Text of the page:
Howdy partner! The Private Citizen is a weekly data privacy podcast by veteran tech journalist Fabian A. Scherschel. On the show, I analyse news stories about the surveillance economy, data breaches and tracking technologies, all from the viewpoint of the pragmatic consumer.
This podcast will always be free of charge and free of advertisements. It is listener supported via Patreon under the value-for-value model. I see this as the only way to stay independent and produce ethically sound journalistic work.
I release a new episode every Wednesday plus occasionally special episodes on top of that. You can subscribe to the show by searching for it its name within your favourite podcast app or using one of the following services:
German prosecutors have opened criminal proceedings against the administrators of the bulletproof hoster Cyberbunker, which was raided by police last year. This is a landmark case for all hosting companies in Germany and should be of interest to anyone looking for privacy-oriented online services.
A new privacy law is being voted on next month in California. It might change the way internet privacy is dealt with in all of the US, maybe even around the world. Plus: Do Not Track is back. Maybe, this time around, it will actually work.
The release of the UK’s contact tracing app, a major Excel blunder, the current coronavirus situation in Germany and how we are being prepared for the Great Privacy Reset.
A discussion on what’s going on with privacy laws in the US and in post-Brexit Britain and a look at Amazon’s latest push to spy on our living rooms.
An update on the Danish intelligence scandal, Google’s plans to learn all about the things you get up to in hotel rooms and how to find out if your favourite podcast is tracking your listening habits.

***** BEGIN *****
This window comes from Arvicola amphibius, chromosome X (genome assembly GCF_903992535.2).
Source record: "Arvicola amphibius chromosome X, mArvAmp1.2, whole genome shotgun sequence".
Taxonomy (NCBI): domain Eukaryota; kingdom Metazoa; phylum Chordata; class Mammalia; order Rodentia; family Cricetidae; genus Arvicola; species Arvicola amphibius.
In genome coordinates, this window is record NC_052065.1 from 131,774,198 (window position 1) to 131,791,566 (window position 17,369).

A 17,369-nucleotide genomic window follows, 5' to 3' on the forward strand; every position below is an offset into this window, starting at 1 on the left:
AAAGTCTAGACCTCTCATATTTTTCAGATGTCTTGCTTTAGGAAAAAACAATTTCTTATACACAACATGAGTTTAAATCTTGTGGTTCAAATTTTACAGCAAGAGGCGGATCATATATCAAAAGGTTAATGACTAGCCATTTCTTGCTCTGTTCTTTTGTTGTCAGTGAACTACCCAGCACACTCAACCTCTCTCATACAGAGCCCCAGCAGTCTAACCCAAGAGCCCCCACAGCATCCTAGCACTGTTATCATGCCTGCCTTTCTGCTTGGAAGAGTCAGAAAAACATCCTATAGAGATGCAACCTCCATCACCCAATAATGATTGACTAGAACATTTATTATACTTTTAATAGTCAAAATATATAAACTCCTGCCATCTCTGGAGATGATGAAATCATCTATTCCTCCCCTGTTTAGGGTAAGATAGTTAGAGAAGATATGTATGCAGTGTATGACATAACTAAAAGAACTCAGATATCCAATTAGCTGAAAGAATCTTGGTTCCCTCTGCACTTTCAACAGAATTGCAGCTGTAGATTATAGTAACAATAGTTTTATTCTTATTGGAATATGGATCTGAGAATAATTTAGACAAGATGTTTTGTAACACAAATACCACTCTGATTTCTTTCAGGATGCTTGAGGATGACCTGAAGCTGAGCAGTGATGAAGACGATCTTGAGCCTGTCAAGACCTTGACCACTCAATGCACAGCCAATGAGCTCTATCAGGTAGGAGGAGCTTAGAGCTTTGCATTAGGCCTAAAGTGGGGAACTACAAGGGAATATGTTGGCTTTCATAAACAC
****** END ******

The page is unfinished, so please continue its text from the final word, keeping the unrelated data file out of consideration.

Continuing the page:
Immunity passports are a very old idea. And they have many problems, not all of them directly privacy-related. What are these problems and why are they, if anything, made worse by digital technology?
In Germany, a large cloud service provider for restaurants was revealed to be horribly unsecure, possibly leaking tens of thousands of addresses, collected for mandatory coronavirus contact tracing, to the public.
A recent scandal involving the military intelligence service in Denmark once again clearly demonstrates how important whistleblowers are to the general public.
Current research suggests that my initial hunch was correct: Measuring distances between phones via Bluetooth signals doesn’t work well. If at all.
By explaining what socialism means in its historical context, I aim to give listeners a better understanding of what the alternatives to capitalism are. Which is important for further discussions of the surveillance economy.